The Australian government has signalled an “appropriate and proportional” diplomatic retaliation if the executions of Bali Nine duo Andrew Chan and Myuran Sukumaran go ahead as planned.
As the federal government explores various avenues to dissuade Indonesian authorities from carrying out the sentences, relations between Australia and its neighbour – the world’s largest Muslim nation – are under increasing strain.
It was revealed today Foreign Minister Julie Bishop had a “very tense” phone conversation with her Indonesian counterpart about a potential prisoner swap. Bishop proposed to repatriate three convicted Indonesian drug traffickers if the two Australians lives are spared.
Prime Minister Tony Abbott’s language and stance against the death penalty has intensified as the pair’s execution edges closer.
“We are seeking opportunities to explore every option that might be available to us – every avenue that might be available to save the lives of these two men,” Abbott said following a candlelight vigil on the steps of Parliament House this morning.
Abbott said he “put in a request” to speak with Widodo, and added that “the people of Indonesia need to know that this is important to us.”
The government has made at least 22 representations to Indonesian officials since January, according to the SBS, including numerous letters and phone calls from Abbott, Bishop and the Australian Federal Police.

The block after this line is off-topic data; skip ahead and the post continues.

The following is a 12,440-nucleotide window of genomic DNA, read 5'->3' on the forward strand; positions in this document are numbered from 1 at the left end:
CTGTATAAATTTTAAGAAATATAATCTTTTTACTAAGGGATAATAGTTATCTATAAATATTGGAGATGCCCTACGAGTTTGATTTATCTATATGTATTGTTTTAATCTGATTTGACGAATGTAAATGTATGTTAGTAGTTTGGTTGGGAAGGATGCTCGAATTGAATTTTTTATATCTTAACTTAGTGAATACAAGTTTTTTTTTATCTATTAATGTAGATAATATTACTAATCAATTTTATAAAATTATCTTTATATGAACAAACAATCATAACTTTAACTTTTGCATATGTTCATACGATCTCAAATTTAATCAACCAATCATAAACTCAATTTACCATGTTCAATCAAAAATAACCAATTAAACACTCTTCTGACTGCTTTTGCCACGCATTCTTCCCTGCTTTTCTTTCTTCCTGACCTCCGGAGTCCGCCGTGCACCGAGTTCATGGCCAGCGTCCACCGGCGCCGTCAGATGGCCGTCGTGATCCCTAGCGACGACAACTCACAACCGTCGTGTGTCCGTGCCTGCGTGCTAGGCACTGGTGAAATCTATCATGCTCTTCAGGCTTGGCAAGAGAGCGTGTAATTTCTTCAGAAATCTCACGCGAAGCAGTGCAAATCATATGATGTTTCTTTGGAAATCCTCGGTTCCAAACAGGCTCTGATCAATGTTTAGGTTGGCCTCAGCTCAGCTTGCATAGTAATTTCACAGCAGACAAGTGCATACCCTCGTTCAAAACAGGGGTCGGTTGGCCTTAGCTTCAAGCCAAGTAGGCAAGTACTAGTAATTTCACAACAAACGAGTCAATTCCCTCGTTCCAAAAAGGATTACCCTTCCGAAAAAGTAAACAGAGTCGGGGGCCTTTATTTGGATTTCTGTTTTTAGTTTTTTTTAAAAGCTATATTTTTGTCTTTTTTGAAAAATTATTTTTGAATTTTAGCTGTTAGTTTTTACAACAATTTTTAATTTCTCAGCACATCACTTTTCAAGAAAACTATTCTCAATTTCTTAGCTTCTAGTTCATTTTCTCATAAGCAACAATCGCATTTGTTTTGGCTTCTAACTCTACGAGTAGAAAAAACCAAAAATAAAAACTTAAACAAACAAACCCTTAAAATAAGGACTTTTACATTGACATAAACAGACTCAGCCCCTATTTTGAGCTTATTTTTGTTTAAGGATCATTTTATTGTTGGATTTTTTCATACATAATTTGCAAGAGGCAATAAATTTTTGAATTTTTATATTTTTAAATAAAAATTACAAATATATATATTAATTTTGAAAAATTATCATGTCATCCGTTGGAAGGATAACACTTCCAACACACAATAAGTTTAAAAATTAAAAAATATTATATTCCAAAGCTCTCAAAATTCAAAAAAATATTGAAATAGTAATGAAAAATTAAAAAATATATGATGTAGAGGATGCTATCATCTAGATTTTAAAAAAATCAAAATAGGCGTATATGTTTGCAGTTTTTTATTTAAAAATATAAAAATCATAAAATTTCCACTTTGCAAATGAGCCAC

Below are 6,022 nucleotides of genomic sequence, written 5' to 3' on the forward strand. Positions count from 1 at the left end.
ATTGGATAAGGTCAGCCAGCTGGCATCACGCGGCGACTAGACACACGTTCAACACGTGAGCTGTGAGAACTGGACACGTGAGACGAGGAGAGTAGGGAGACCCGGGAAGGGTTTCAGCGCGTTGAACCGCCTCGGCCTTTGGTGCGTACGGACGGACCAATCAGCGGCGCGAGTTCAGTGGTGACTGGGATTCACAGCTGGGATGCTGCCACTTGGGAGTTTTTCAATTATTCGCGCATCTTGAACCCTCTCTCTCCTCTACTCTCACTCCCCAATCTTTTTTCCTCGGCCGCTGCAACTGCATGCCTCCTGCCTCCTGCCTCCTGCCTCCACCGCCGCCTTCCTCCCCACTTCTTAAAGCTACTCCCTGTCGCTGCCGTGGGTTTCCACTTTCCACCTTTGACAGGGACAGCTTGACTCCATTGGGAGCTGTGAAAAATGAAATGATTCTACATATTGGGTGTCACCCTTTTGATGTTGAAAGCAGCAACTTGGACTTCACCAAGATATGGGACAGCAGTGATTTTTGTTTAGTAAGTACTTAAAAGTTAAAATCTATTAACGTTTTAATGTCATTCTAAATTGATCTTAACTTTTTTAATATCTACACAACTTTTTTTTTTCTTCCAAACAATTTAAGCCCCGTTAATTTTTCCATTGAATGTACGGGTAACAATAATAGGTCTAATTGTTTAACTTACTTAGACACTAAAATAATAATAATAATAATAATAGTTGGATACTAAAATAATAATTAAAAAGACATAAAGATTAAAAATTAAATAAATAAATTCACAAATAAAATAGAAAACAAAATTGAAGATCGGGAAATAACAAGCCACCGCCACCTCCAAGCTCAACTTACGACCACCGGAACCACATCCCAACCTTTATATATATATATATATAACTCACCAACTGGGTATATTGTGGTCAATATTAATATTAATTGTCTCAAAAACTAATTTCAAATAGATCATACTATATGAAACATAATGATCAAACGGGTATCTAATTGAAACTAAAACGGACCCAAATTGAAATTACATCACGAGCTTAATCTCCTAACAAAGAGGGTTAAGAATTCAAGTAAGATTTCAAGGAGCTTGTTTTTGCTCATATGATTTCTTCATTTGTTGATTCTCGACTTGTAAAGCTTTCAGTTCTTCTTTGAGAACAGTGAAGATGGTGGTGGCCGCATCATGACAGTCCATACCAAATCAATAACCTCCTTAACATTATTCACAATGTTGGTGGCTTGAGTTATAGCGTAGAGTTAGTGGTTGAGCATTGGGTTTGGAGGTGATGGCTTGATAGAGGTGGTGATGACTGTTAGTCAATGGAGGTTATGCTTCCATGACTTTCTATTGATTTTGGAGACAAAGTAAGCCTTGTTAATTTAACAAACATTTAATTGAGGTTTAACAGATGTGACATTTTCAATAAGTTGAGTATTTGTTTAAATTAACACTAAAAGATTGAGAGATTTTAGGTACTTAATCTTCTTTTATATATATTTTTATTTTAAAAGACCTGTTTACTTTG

An upcoming Australian trade mission to Indonesia has reportedly been postponed, with the potential for other meetings to be abandoned if the executions are carried out.
Al Jazeera journalist Step Vaessen reported that President Widodo said the planned executions would not take place this week, however, he showed no signs of backing down, saying “I think the decision was already taken by the court.”
Just yesterday, the PM said he was “revolted” by the prospect of the Australians executions, adding “millions of Australians… feel sick in their stomach” regarding the judgement.
He also said he felt the death penalty was “beneath” Indonesia.
In an effort to step up pressure to spare the lives of the two Australians, Prime Minister Tony Abbott last month reminded Indonesia of the aid provided in the wake of the devastating 2004 Indian Ocean tsunami.
Foreign Ministry spokesman Arrmanatha Nasir told reporters in Indonesia that while he understood the connection Abbott was trying to make, “Threats are not part of diplomatic language from what I know, and no one responds well to threats.”
Abbott warned he would feel “grievously let down” if his pleas for clemency were rejected.
Foreign Minister Julie Bishop has supported the PMs appeal, saying there are valid grounds for clemency in the case of the Bali Nine ringleaders.
“The grounds are that both men have shown immense remorse for their grave crimes and… have undergone an extraordinary rehabilitation,” she said.
Indonesia acknowledged its decision to go ahead with the executions may create tensions between the neighbouring nation’s governments.
During a recent cabinet meeting in Jakarta, President Joko Widodo told Attorney-General HM Prasetyo to work closely with the foreign ministry in treating the Australian government’s concerns about Indonesia’s death penalty with seriousness.